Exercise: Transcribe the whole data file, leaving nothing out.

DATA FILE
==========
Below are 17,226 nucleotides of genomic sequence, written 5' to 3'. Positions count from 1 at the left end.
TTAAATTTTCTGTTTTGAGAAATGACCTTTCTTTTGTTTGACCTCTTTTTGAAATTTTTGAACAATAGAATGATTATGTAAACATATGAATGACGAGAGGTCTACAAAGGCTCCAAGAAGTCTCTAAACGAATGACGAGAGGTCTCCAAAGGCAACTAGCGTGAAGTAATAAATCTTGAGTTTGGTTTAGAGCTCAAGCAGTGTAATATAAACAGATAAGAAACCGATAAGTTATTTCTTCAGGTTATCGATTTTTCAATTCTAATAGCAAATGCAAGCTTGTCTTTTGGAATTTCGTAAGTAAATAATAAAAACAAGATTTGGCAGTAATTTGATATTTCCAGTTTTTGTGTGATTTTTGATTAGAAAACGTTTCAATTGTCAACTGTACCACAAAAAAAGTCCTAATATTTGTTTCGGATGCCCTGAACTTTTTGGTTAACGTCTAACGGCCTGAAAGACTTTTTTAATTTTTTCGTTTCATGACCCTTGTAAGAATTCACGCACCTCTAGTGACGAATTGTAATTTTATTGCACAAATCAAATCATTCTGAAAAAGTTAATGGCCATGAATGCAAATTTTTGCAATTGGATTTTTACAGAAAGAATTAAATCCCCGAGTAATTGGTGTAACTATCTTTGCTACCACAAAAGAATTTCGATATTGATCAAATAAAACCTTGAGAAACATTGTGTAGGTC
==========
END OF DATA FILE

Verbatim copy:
Below are 17,226 nucleotides of genomic sequence, written 5' to 3'. Positions count from 1 at the left end.
TTAAATTTTCTGTTTTGAGAAATGACCTTTCTTTTGTTTGACCTCTTTTTGAAATTTTTGAACAATAGAATGATTATGTAAACATATGAATGACGAGAGGTCTACAAAGGCTCCAAGAAGTCTCTAAACGAATGACGAGAGGTCTCCAAAGGCAACTAGCGTGAAGTAATAAATCTTGAGTTTGGTTTAGAGCTCAAGCAGTGTAATATAAACAGATAAGAAACCGATAAGTTATTTCTTCAGGTTATCGATTTTTCAATTCTAATAGCAAATGCAAGCTTGTCTTTTGGAATTTCGTAAGTAAATAATAAAAACAAGATTTGGCAGTAATTTGATATTTCCAGTTTTTGTGTGATTTTTGATTAGAAAACGTTTCAATTGTCAACTGTACCACAAAAAAAGTCCTAATATTTGTTTCGGATGCCCTGAACTTTTTGGTTAACGTCTAACGGCCTGAAAGACTTTTTTAATTTTTTCGTTTCATGACCCTTGTAAGAATTCACGCACCTCTAGTGACGAATTGTAATTTTATTGCACAAATCAAATCATTCTGAAAAAGTTAATGGCCATGAATGCAAATTTTTGCAATTGGATTTTTACAGAAAGAATTAAATCCCCGAGTAATTGGTGTAACTATCTTTGCTACCACAAAAGAATTTCGATATTGATCAAATAAAACCTTGAGAAACATTGTGTAGGTC